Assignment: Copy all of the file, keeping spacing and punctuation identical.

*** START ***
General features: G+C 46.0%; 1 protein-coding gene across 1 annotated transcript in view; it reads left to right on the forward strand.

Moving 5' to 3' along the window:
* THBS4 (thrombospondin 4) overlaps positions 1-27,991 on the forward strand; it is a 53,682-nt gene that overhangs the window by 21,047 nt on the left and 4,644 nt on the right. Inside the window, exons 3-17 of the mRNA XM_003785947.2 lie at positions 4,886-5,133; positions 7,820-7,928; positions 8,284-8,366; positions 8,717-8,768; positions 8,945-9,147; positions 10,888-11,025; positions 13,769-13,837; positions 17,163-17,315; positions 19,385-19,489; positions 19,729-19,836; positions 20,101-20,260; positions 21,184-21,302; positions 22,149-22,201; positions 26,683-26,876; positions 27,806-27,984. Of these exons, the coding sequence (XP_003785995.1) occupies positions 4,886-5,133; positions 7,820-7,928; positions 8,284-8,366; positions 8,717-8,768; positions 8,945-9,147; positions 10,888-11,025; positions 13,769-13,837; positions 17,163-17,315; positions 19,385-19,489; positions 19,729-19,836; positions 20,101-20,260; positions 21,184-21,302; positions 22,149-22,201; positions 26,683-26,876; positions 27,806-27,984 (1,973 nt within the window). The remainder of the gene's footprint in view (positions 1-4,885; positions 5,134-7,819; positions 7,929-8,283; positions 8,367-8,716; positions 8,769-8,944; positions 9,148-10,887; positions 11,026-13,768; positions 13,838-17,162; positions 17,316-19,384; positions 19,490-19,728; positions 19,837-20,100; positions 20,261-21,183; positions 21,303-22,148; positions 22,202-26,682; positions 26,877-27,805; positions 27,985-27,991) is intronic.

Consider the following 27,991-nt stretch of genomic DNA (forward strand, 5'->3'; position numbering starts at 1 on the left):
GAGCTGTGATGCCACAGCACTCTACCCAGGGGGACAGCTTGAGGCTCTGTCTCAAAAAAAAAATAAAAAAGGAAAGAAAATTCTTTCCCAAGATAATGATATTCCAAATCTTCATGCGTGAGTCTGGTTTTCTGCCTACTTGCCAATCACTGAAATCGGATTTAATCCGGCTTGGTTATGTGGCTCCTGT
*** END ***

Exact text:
General features: G+C 46.0%; 1 protein-coding gene across 1 annotated transcript in view; it reads left to right on the forward strand.

Moving 5' to 3' along the window:
* THBS4 (thrombospondin 4) overlaps positions 1-27,991 on the forward strand; it is a 53,682-nt gene that overhangs the window by 21,047 nt on the left and 4,644 nt on the right. Inside the window, exons 3-17 of the mRNA XM_003785947.2 lie at positions 4,886-5,133; positions 7,820-7,928; positions 8,284-8,366; positions 8,717-8,768; positions 8,945-9,147; positions 10,888-11,025; positions 13,769-13,837; positions 17,163-17,315; positions 19,385-19,489; positions 19,729-19,836; positions 20,101-20,260; positions 21,184-21,302; positions 22,149-22,201; positions 26,683-26,876; positions 27,806-27,984. Of these exons, the coding sequence (XP_003785995.1) occupies positions 4,886-5,133; positions 7,820-7,928; positions 8,284-8,366; positions 8,717-8,768; positions 8,945-9,147; positions 10,888-11,025; positions 13,769-13,837; positions 17,163-17,315; positions 19,385-19,489; positions 19,729-19,836; positions 20,101-20,260; positions 21,184-21,302; positions 22,149-22,201; positions 26,683-26,876; positions 27,806-27,984 (1,973 nt within the window). The remainder of the gene's footprint in view (positions 1-4,885; positions 5,134-7,819; positions 7,929-8,283; positions 8,367-8,716; positions 8,769-8,944; positions 9,148-10,887; positions 11,026-13,768; positions 13,838-17,162; positions 17,316-19,384; positions 19,490-19,728; positions 19,837-20,100; positions 20,261-21,183; positions 21,303-22,148; positions 22,202-26,682; positions 26,877-27,805; positions 27,985-27,991) is intronic.

Consider the following 27,991-nt stretch of genomic DNA (forward strand, 5'->3'; position numbering starts at 1 on the left):
GAGCTGTGATGCCACAGCACTCTACCCAGGGGGACAGCTTGAGGCTCTGTCTCAAAAAAAAAATAAAAAAGGAAAGAAAATTCTTTCCCAAGATAATGATATTCCAAATCTTCATGCGTGAGTCTGGTTTTCTGCCTACTTGCCAATCACTGAAATCGGATTTAATCCGGCTTGGTTATGTGGCTCCTGT